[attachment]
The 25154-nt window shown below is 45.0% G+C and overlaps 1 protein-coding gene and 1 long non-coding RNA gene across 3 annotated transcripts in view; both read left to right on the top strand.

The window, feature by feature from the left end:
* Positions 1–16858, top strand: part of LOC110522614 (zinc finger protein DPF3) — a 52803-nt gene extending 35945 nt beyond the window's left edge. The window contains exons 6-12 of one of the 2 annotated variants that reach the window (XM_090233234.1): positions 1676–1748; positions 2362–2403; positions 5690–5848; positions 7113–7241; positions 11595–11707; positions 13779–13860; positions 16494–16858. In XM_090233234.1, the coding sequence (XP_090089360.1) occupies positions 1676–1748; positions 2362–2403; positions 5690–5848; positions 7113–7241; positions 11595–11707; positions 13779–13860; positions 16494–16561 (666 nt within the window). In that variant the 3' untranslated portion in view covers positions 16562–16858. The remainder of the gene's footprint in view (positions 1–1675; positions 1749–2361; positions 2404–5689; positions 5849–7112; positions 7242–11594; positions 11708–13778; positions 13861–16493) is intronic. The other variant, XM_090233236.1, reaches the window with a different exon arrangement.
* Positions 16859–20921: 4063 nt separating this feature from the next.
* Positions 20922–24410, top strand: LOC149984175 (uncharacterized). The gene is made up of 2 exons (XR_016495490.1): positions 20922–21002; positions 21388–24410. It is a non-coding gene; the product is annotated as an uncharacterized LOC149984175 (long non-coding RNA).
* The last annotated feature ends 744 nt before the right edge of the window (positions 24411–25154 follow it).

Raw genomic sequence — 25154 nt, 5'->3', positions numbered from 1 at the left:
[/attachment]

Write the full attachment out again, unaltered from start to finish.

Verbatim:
The 25154-nt window shown below is 45.0% G+C and overlaps 1 protein-coding gene and 1 long non-coding RNA gene across 3 annotated transcripts in view; both read left to right on the top strand.

The window, feature by feature from the left end:
* Positions 1–16858, top strand: part of LOC110522614 (zinc finger protein DPF3) — a 52803-nt gene extending 35945 nt beyond the window's left edge. The window contains exons 6-12 of one of the 2 annotated variants that reach the window (XM_090233234.1): positions 1676–1748; positions 2362–2403; positions 5690–5848; positions 7113–7241; positions 11595–11707; positions 13779–13860; positions 16494–16858. In XM_090233234.1, the coding sequence (XP_090089360.1) occupies positions 1676–1748; positions 2362–2403; positions 5690–5848; positions 7113–7241; positions 11595–11707; positions 13779–13860; positions 16494–16561 (666 nt within the window). In that variant the 3' untranslated portion in view covers positions 16562–16858. The remainder of the gene's footprint in view (positions 1–1675; positions 1749–2361; positions 2404–5689; positions 5849–7112; positions 7242–11594; positions 11708–13778; positions 13861–16493) is intronic. The other variant, XM_090233236.1, reaches the window with a different exon arrangement.
* Positions 16859–20921: 4063 nt separating this feature from the next.
* Positions 20922–24410, top strand: LOC149984175 (uncharacterized). The gene is made up of 2 exons (XR_016495490.1): positions 20922–21002; positions 21388–24410. It is a non-coding gene; the product is annotated as an uncharacterized LOC149984175 (long non-coding RNA).
* The last annotated feature ends 744 nt before the right edge of the window (positions 24411–25154 follow it).

Raw genomic sequence — 25154 nt, 5'->3', positions numbered from 1 at the left: